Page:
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Dariusz Plazewski, Bimber


Dariusz Plazewski’s Bimber distillery in West London is about to release its first English single malt. The founder and distiller tells Matt Evans about his moonshining roots, his old-school whisky approach and why he believes water has no impact on flavour.

Darius Plazewski Bimber
Shining star: Plazewski's background in moonshine has influenced Bimber's hands-on production

‘The way I learned to create moonshine was with the human senses. In my family, everything was done without the use of modern equipment. Instead, we used the old-fashioned ways based on touch, smell and taste – and that’s part of what we’re doing at Bimber, making something in the old-fashioned way.

‘My whisky-making story starts a long time ago. I’m a third-generation distiller and I learned the art of distilling from my grandfather and my father. When I came to the UK from Poland, I focused on studying and business, but it had always been my passion to follow in their footsteps and set up a distillery. In 2015 I decided I just wanted to go for it, pressed the big red button and began setting up Bimber.

‘The distillery’s style is inspired by the craft whisky movement; we care about the production process and we’re using the old, hands-on methods because of that. We start with our single farm barley, which is 100% floor-malted. Every single little touch in our distillery is tweaked to our specification.

‘Take our mill, for example. The mill is specifically built to crush the grain to open it, rather than shred the husk, because we want as little flour as possible. With less flour, we get a clearer wort, which means we end up with a whisky that’s lighter. This is designed together with a long fermentation process [seven days] to create a fruity, light character.

London calling: Plazewski’s English single malt has been made with custom equipment

‘The biggest contributors to our flavours are mashing and fermentation. We actually designed our own washbacks, made by our in-house cooper from American white oak. They’re very traditional, open-top washbacks made with oak that’s already been toasted. Why would we buy it anywhere when we could make it ourselves? I knew what I wanted from the beginning, so we made what we needed.

Wooden washbacks also work better than stainless steel because it’s a natural environment. We don’t clean our washbacks with any chemicals, we leave them a little bit dirty, so we have the bacteria and yeast left over inside which helps the fermentation and the whisky’s profile.

‘We’re running a social media competition [to get drinkers to open their bottles of Bimber the First] because we really want people to drink it rather than collect it. It’s the first single malt from our distillery. I think it is an amazing whisky and people need to see that what we create is quite unique.

‘I am a whisky drinker and I’m trying to collect, but it’s difficult because I open every single bottle I have. In my collection, all the bottles are open. I’m always too curious about what’s inside the bottle itself, which is what our competition’s all about.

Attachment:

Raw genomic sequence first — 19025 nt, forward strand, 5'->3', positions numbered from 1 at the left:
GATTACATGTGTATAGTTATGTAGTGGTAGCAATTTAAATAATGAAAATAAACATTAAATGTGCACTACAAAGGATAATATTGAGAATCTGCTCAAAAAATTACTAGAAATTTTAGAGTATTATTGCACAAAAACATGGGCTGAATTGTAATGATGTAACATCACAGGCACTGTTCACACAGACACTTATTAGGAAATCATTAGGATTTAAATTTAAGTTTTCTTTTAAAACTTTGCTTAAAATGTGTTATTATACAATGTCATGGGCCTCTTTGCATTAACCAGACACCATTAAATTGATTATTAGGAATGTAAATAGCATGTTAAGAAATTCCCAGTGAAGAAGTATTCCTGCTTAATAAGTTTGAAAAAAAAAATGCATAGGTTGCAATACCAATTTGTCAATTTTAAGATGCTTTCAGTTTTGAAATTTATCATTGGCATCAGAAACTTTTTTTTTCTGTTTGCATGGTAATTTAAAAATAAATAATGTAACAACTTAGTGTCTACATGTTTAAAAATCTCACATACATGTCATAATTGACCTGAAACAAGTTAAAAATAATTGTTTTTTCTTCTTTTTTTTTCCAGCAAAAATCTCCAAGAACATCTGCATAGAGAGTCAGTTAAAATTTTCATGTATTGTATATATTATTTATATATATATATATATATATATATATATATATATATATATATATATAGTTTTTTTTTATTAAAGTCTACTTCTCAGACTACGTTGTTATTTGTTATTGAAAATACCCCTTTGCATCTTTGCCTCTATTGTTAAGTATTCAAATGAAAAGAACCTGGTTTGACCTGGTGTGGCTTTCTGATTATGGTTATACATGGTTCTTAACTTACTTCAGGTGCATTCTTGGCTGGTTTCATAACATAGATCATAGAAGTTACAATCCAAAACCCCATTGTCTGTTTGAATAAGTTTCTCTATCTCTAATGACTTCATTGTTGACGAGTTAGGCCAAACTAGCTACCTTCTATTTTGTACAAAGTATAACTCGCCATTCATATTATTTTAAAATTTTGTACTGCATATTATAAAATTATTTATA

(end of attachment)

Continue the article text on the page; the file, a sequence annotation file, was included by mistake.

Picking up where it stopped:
‘I don’t think [whisky flipping] is harming the industry itself. I actually think the opposite: it’s very interesting that the market for whisky is growing in that way. However, I do think it’s sad if you can’t buy something because the price has been driven so high, especially when it comes to special or limited editions. It means you’ll never know how the whisky tastes. For me, that is disappointing.

First strike: A competition will encourage people to open their bottles of Bimber the First

‘What will English whisky look like in a few years? It’s a tricky question. To be honest, the answer is: we don’t know yet. It’s a great new growth category, but I see it splitting at the moment and moving in different directions. Some distilleries are moving towards very “craft” small batch single malts, while other sectors are experimenting with grains like rye. So I think multiple categories will start to develop within English whisky. But I would like to see English whisky become new and unique, not just copying what’s come before.  

‘At the moment, I think the category is too young for legal classification. It should be allowed to get older and new distilleries should be allowed to open before action can be taken. It’s still early days and we need a few more years – and a few more distilleries – before we can look to create a category like Scotch or Irish in order to protect it.

‘I have two controversial whisky opinions. The first one is the impact of water on the production of whisky; it’s just a myth. All distilleries need a lot of water for the production and cooling processes, so distilleries naturally get built near water sources. But all water that gets added to whisky needs to be filtered first. Very pure water doesn’t affect flavour.

‘The second is that a whisky doesn’t have to be old to be good. Whiskies don’t have to be aged for a long time to be considered drinkable – there are plenty of old, bad whiskies out there.

‘What do I do when I’m not making whisky? I like to unwind with a dram or two, of course. I love spending time with a good glass of whisky. I especially like pairing it with food, sharing it with friends and truly enjoying the sensations.’

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